Welcome to Gingerbread University — a colorful candy-filled workshop where the tradition of decorating holiday cookies is taken to the next level. The “university” started as a bit of a tongue-in-cheek operation founded by a former college professor looking to design a happy place for his retirement. Since then, decorating gingerbread at the shop has become a cherished annual holiday activity for families across the North Fork.
Fred Terry is a 78-year-old entrepreneur and the maker behind Gingerbread University.
While teaching an advanced culinary class at Nassau County Community College in the 1980s, he assigned his students a unique task for their final exam: creating pre-made gingerbread houses and delivering them to people in nursing homes, rehabilitation centers and hospitals.
“It caused a groundswell of interest in decorating pre-made gingerbread houses, which had never really been done in any major way before,” Terry explained.
The assignment — designed to bring joy to members of the community — sparked the beginning of what would become Terry’s long-term mission to use gingerbread to make people smile. After teaching for 30 years, Terry retired and founded Gingerbread University in 1999, earning the nickname “Gingerbread Fred.”
An 11th-generation North Forker, Terry launched the business in an old barn on his ancestral land. Today, Gingerbread University is located at the Shoppes at East Wind, where it offers self-guided workshops in a cottage next to the quaint shopping village’s carousel.
“It’s lots of fun. It’s a smiley place, probably the happiest place I know,” said Terry. “Now, obviously, the pre-made gingerbread houses have become extremely popular with the big box stores and so on, but the experience is very different from what we do.”
Gingerbread University students are given the space and tools that they need to let their creativity run wild: an assortment of candy, two eight-ounce bags of homemade icing and, of course, gingerbread, which is hand-cut and made from rich, thick Barbados molasses.
“My grandmother had recipes that I kind of modified,” explained Terry. “My family has been doing this forever.”
Students can choose from a variety of gingerbread shapes that rotate throughout the year. In the winter, there’s the traditional gingerbread house, a menorah, a locomotive, a sleigh and a ski chalet complete with gingerbread skiers coming down the roof. In the spring, students can expect butterflies and flower bouquets, followed by a summer of whales, dolphins and summer cottages with swimming pools.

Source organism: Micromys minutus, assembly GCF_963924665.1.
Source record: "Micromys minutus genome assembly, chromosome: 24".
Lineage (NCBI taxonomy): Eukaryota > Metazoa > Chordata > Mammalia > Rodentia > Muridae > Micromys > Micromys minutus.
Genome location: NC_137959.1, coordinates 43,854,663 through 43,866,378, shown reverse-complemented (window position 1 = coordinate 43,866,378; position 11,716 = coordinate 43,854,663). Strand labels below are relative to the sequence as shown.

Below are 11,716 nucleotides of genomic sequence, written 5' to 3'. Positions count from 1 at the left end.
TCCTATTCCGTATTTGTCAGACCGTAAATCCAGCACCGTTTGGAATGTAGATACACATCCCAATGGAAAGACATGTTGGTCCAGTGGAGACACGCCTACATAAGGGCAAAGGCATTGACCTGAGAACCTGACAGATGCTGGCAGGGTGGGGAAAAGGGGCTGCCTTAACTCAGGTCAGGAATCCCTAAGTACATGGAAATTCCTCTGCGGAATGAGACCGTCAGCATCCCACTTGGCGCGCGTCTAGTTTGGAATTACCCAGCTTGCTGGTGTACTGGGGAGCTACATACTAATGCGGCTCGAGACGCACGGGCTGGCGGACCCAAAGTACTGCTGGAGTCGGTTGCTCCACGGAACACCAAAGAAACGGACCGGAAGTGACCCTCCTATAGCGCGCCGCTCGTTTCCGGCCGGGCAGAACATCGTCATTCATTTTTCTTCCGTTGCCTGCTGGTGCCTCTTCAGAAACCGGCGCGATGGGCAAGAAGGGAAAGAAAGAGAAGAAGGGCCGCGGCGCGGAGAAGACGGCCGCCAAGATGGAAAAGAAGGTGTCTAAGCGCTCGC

“Our most popular piece is called Ginger Jaws — it’s a 14-inch shark that comes with baby gummy-bear shark children and royal blue icing for waves,” Terry said. For birthday parties, Gingerbread University also does custom-made gingerbread shapes, from Pokémon characters to unicorns. “If you can think of it, we can make it,” he said.
For those who don’t like the taste of gingerbread, the store also sells houses made of chocolate, sugar cookies and Speculaas, a hard Danish biscuit. The university is also mindful of those with food allergies, offering gluten- and egg-free options.
This year, Terry is also experimenting with German gingerbread, a dough made with honey rather than molasses. “I love to play,” he said.
The university also has its own built-in candy store, where students who want to go the extra mile can purchase additional candy decorations and colorful icings to add to their creations. The store also offers a wide assortment of gingerbread house window treatments, additional roofing options and other themed decor.
The workshop’s “elves” supervise the classes, aiding students when needed. Little instruction, however, is required.
“Our focus is not to do fine, lacework icing gingerbread houses. We want the individuals to do their own artistic endeavor,” Terry explained. “An artistic endeavor, like decorating a gingerbread house, is a wonderful focal point for family interaction, joy and smiles.”
When students have completed their masterpieces, they’re awarded a degree in “Gingerbreadology,” signifying that they are now official Elves of Gingerbread Land.
“There are probably tens of thousands of refrigerators in America that have that degree hanging on them,” Terry said. Those who can’t visit the workshop, can pick up decorating kits to take home through a preorder system.
Upholding his original mission, Gingerbread Fred donates part of the university’s proceeds to Smile Train in New York — an organization that provides free comprehensive cleft palate care to children around the globe.
“My idea always was to make people smile. We’ve probably done over 100 cleft palate surgeries for children that cannot smile,” he said. “That’s probably the most rewarding aspect of it. I’m far past when I should be retired, but I’m keeping it alive so we can continue to do surgeries for children.”
Gingerbread Fred also continues the university for local families, who bond during the holidays through its creative, unplugged atmosphere. Though he’s had several offers to nationalize and sell the business, he’s turned them all down.
“For me, it’s not a monetary thing, it’s just a great local, traditional type of business that lends itself very well to family gathering,” he said. “I’m looking forward to working with individuals who would like to put these small venues in different towns and villages.”
This year, Gingerbread University is operating by reservation only, with limited space available. For the first time since before the pandemic, a year-round schedule will be offered that includes classes for Valentine’s Day, Easter and Passover, as well as seasonal summer and fall workshops.
To make a reservation or order a to-go kit, email [email protected]